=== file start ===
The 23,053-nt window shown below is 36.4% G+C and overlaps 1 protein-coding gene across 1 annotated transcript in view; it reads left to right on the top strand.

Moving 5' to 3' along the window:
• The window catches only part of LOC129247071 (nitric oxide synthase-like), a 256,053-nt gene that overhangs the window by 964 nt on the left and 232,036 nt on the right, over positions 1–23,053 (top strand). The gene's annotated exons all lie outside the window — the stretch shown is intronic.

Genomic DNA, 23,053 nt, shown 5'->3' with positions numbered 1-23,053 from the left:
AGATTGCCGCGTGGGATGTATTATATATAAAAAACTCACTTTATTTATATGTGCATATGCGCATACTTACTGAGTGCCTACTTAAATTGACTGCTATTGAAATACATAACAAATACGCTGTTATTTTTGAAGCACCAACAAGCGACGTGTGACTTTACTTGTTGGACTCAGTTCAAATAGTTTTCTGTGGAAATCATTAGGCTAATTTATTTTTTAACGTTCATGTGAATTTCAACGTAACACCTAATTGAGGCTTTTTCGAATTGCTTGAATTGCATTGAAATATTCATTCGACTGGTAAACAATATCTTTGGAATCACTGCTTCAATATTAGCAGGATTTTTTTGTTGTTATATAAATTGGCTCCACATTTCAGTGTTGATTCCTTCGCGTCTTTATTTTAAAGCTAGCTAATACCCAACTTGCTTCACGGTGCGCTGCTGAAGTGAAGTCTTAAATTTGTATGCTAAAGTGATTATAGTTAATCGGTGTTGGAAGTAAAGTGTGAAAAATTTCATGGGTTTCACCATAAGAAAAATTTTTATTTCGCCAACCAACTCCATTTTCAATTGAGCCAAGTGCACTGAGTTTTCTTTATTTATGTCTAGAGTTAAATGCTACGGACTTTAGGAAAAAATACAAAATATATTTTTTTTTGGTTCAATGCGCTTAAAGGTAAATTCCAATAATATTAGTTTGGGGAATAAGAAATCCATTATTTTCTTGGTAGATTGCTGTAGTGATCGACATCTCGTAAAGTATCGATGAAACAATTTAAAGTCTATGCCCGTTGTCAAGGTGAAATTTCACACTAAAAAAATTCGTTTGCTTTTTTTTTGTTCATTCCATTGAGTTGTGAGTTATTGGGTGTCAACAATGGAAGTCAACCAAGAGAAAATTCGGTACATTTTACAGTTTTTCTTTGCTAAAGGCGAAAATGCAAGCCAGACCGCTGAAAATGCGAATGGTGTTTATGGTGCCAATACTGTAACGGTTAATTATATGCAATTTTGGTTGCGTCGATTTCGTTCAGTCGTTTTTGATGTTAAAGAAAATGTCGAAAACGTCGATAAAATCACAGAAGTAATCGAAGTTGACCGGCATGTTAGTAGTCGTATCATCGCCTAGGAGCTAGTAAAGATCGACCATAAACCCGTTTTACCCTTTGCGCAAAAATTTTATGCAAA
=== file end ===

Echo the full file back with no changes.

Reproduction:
The 23,053-nt window shown below is 36.4% G+C and overlaps 1 protein-coding gene across 1 annotated transcript in view; it reads left to right on the top strand.

Moving 5' to 3' along the window:
• The window catches only part of LOC129247071 (nitric oxide synthase-like), a 256,053-nt gene that overhangs the window by 964 nt on the left and 232,036 nt on the right, over positions 1–23,053 (top strand). The gene's annotated exons all lie outside the window — the stretch shown is intronic.

Genomic DNA, 23,053 nt, shown 5'->3' with positions numbered 1-23,053 from the left:
AGATTGCCGCGTGGGATGTATTATATATAAAAAACTCACTTTATTTATATGTGCATATGCGCATACTTACTGAGTGCCTACTTAAATTGACTGCTATTGAAATACATAACAAATACGCTGTTATTTTTGAAGCACCAACAAGCGACGTGTGACTTTACTTGTTGGACTCAGTTCAAATAGTTTTCTGTGGAAATCATTAGGCTAATTTATTTTTTAACGTTCATGTGAATTTCAACGTAACACCTAATTGAGGCTTTTTCGAATTGCTTGAATTGCATTGAAATATTCATTCGACTGGTAAACAATATCTTTGGAATCACTGCTTCAATATTAGCAGGATTTTTTTGTTGTTATATAAATTGGCTCCACATTTCAGTGTTGATTCCTTCGCGTCTTTATTTTAAAGCTAGCTAATACCCAACTTGCTTCACGGTGCGCTGCTGAAGTGAAGTCTTAAATTTGTATGCTAAAGTGATTATAGTTAATCGGTGTTGGAAGTAAAGTGTGAAAAATTTCATGGGTTTCACCATAAGAAAAATTTTTATTTCGCCAACCAACTCCATTTTCAATTGAGCCAAGTGCACTGAGTTTTCTTTATTTATGTCTAGAGTTAAATGCTACGGACTTTAGGAAAAAATACAAAATATATTTTTTTTTGGTTCAATGCGCTTAAAGGTAAATTCCAATAATATTAGTTTGGGGAATAAGAAATCCATTATTTTCTTGGTAGATTGCTGTAGTGATCGACATCTCGTAAAGTATCGATGAAACAATTTAAAGTCTATGCCCGTTGTCAAGGTGAAATTTCACACTAAAAAAATTCGTTTGCTTTTTTTTTGTTCATTCCATTGAGTTGTGAGTTATTGGGTGTCAACAATGGAAGTCAACCAAGAGAAAATTCGGTACATTTTACAGTTTTTCTTTGCTAAAGGCGAAAATGCAAGCCAGACCGCTGAAAATGCGAATGGTGTTTATGGTGCCAATACTGTAACGGTTAATTATATGCAATTTTGGTTGCGTCGATTTCGTTCAGTCGTTTTTGATGTTAAAGAAAATGTCGAAAACGTCGATAAAATCACAGAAGTAATCGAAGTTGACCGGCATGTTAGTAGTCGTATCATCGCCTAGGAGCTAGTAAAGATCGACCATAAACCCGTTTTACCCTTTGCGCAAAAATTTTATGCAAA